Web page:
There’s a lingering belief in some groups that a practice called “ear candling” is an effective way to minimize your earwax. What is ear candling, and does it work?
Is Ear Candling Effective?
Spoiler alert: No. No, they don’t.
Why then, does this bit of pseudo-science keep burrowing its way into the heads of otherwise rational people? It’s hard to say with much accuracy. But the more you know about earwax candling, especially the risks involved, the more likely you can draw an informed decision (even if the logical decision is pretty obvious).
What is Earwax Candling?
So the basic setup goes like this: Perhaps you have too much earwax and you’re not quite sure how to eradicate it. You know you’re not supposed to use cotton swabs (which is good, cotton swabs are not a great way to clean out your ears, in most cases). So, after doing some investigate, you find a method called earwax candling.
Earwax candling is supposed to work as follows: You produce a pressure differential by inserting the candle in your ear, wick side out. This pressure difference then pulls the wax out. In theory, the pressure differential is enough to break up any wax that may be clogging up your ear. But this harmful practice is not a smart way to clean your ears.
The Reason Why Ear Candling Doesn’t Work
There are a few issues with this practice, including the fact that the physics just don’t work. There’s simply no way for a candle to create that kind of pressure differential (and in order to move earwax around, that pressure difference would have to be quite substantial indeed). Also, a candle doesn’t possess the sort of seal required to sustain pressure.
Now, there are supposed to be special candles used in this “treatment”. When you’re done with your fifteen minutes of ear candling, you can break up the candle and, in the middle, see all bacteria, debris, and wax that was in your ear. But the problem is you can find this same detritus in new unburned candles also. So the entire process amounts to fraud.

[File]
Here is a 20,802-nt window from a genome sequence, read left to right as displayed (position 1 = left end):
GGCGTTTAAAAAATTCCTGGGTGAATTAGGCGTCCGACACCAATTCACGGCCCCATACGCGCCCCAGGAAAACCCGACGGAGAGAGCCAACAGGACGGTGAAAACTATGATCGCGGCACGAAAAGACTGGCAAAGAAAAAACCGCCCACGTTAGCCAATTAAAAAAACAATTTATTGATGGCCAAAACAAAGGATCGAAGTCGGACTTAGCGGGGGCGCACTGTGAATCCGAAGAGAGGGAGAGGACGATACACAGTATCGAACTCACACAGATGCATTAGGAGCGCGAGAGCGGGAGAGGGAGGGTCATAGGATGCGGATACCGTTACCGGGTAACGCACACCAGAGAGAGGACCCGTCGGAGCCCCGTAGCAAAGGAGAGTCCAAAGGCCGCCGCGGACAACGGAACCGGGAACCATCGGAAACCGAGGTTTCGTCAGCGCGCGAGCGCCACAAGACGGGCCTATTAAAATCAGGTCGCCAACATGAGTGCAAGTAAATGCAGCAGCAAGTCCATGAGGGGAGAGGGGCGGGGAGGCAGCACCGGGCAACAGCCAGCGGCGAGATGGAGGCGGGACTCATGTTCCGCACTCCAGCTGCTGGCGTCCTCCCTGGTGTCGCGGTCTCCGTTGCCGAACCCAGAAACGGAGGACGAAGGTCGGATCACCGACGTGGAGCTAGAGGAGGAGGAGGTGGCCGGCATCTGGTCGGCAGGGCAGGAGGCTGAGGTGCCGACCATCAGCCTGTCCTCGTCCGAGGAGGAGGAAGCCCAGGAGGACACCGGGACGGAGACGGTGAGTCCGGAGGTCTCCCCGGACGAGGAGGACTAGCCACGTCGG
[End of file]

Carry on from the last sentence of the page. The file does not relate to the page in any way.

Scientific analysis has never been able to prove any benefit regarding earwax candling.
So Earwax Candling Doesn’t Work, But is it Safe?
What’s the danger in trying, right? Well, you’re asking for trouble whenever you get a hot candle near your ears. Look, it’s quite possible that you could try ear candling and leave completely unscathed. Lots of people do. But that doesn’t mean there aren’t hazards involved, and it certainly doesn’t imply that ear candling is safe.
Here are some negative impacts of ear candling:
- Your ear can be seriously burned. When melted candle wax goes inside your ear, it can result in extreme hearing issues and burns. This could permanently compromise your hearing in the most serious cases.
- Candle wax can also clog up your ear canal once it cools down. You could end up temporarily losing your hearing or even requiring surgery in severe cases.
- You could cause serious damage when you play around with an open flame and potentially even put your life in danger. Seriously, you could burn your house down. It’s not worth the risk to try this useless technique of wax elimination.
You Can Keep Your Ears Clean Without Needing a Candle
In most situations you won’t even have to be concerned about cleaning earwax out. That’s because your ears are really pretty good at cleaning themselves! But you might be one of those individuals who have an unusually heavy earwax production.
If it happens that you have excessive earwax there are methods that have been proven to work safely. You could try a fluid wash, for example. Another alternative would be to consult a hearing care specialist for an earwax cleaning.
Cotton swabs are definitely a no-no. And open flames are not ok either. Earwax candling is a procedure that has no benefit and will put your ears, and your whole person, at significant risk of injury and damage. So perhaps it’s time to put away those special candles